"The police just keeps pushing people out of the city, doing homeless camp sweeps and arresting homeless people," Bickers says. "So part of our outreach with street workers is trying to find areas to do outreach in where we're not attracting negative attention, and trying to do outreach with people who are trying to keep themselves as invisible as possible."

2015-09-28-1443474126-8485939-12045469_10153711133202450_8100593979220747656_o.jpgVolunteers hand out hygiene supplies, cliff bars, toiletries, and...of course...zines. "I tried to write in everything into the grant I could possibly get away with giving out [beyond condoms]" Bickers says. "I wanted to have something to offer them that might be cost-prohibitive, like really nifty condoms and lube and other stuff, female condoms, granola bars, tampons, toiletries." There are also home test HIV kits, which are at the core of the grant. "Everything else is icing. But it's good icing--I like being able to give people fancy lube and energy bars." And as repeated critiques of biomedical HIV and mental health interventions have pointed out, the "icing" - art, 'zines, social activities, snacks and extras - are what "makes the cake edible" by building connections, trust, and communities. The "icing" is what gets buy-in from the groups you are trying to help.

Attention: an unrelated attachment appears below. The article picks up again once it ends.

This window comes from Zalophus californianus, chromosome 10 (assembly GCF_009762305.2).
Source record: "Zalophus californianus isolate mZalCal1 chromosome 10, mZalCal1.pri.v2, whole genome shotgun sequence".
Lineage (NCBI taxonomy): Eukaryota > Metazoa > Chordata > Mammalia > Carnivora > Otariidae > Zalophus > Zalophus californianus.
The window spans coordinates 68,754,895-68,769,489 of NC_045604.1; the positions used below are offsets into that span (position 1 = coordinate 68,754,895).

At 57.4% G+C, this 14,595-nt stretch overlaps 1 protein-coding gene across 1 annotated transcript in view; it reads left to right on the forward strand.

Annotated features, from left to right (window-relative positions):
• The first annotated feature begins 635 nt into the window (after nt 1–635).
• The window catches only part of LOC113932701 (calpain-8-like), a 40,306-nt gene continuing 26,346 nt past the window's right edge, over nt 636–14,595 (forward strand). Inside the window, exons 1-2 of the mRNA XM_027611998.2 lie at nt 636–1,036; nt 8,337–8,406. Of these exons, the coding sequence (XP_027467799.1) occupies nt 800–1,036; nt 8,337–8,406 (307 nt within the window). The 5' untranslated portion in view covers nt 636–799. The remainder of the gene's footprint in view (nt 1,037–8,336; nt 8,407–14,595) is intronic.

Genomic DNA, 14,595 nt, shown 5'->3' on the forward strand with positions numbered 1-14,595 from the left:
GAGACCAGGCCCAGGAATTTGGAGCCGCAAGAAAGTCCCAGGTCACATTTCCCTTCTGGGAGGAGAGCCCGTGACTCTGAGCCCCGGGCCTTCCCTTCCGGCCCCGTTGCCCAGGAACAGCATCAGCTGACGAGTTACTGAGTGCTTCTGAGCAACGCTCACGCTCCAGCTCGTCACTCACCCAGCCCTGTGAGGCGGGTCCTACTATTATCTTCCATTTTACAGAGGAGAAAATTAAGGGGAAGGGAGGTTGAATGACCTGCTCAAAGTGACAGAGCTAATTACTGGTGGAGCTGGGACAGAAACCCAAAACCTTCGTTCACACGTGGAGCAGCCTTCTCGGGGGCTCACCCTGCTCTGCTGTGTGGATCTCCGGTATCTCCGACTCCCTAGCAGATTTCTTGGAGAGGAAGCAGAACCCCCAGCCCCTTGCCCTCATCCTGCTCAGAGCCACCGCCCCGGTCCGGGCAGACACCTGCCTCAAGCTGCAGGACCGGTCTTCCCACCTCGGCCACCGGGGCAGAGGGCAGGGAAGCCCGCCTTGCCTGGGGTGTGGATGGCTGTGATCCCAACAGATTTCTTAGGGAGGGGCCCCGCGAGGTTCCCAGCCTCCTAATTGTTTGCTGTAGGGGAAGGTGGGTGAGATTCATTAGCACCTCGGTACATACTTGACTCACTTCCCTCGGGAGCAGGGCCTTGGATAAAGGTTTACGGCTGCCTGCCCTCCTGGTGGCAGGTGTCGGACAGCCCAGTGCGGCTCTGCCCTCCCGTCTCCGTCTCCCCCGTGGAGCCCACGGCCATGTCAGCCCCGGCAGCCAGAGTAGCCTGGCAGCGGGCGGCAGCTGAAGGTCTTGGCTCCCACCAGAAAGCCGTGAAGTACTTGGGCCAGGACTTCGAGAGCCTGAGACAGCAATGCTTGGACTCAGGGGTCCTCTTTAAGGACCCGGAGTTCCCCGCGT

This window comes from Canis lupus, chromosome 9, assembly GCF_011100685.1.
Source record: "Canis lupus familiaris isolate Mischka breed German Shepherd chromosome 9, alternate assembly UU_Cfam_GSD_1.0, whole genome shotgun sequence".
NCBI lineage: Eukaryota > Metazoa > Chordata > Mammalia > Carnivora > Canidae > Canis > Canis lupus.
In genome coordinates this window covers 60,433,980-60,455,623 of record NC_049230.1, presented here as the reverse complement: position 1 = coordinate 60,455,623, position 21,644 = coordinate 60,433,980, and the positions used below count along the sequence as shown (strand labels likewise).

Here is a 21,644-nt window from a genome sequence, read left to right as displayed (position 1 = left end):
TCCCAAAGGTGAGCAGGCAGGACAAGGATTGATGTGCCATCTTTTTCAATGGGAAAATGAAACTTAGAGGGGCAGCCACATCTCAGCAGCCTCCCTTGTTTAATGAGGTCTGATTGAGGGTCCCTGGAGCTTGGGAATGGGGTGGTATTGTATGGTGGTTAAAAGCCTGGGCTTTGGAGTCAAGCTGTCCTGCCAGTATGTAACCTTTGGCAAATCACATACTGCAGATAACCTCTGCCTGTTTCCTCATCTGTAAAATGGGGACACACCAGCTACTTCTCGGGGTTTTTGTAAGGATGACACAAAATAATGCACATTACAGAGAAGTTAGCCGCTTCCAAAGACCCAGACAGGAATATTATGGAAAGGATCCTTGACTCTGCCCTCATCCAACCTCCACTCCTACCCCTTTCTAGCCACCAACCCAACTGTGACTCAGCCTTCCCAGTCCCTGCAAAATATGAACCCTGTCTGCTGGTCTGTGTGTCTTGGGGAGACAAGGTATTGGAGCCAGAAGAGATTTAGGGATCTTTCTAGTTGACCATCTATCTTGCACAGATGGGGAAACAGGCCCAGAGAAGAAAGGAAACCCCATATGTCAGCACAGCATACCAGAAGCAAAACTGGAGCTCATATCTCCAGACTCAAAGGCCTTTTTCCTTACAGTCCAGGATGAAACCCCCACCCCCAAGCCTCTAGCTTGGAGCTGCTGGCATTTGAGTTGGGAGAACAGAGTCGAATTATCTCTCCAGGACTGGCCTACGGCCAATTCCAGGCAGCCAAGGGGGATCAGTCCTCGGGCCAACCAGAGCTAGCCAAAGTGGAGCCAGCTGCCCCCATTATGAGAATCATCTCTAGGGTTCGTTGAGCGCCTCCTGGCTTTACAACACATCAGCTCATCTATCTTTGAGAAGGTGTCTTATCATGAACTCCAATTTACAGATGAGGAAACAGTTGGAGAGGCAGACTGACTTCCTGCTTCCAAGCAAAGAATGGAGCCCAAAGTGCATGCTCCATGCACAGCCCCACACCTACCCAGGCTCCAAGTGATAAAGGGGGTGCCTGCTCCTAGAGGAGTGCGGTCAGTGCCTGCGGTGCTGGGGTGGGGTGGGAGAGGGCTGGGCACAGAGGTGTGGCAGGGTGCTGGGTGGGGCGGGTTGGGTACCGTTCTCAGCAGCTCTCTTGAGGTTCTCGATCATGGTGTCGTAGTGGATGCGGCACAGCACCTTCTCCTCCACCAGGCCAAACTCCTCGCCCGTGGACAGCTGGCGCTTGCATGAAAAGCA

* * *

A month after our interview, Bickers tags me in a Facebook post: "I emailed you the new 'zine! Mary Escobar just finished [the layout and design], and I'm so in love with it!!!"

The magazine, a mix of feature articles and short bits, with simple, modern typography, graphic elements and quote-highlights juxtaposed with sketches, is beautiful and readable. Reading it feels like being inside a cozy living room and listening in on a witty, funny conversation between sex workers - a nuanced, un-stilted conversation that becomes impossible when sex workers have to defend their own existence and human rights, and have to have the same conversations over and over.

"This is all I have wanted to do since I was 17" Bickers writes. "LIVING THE DREAM! Mary!!!! You're helping me live the dream!!"

"Yay!!!" Escobar writes back. "That's MY dream!!"

Working It - $5.
Available on Etsy.
Photographs courtesy of Matilda Bickers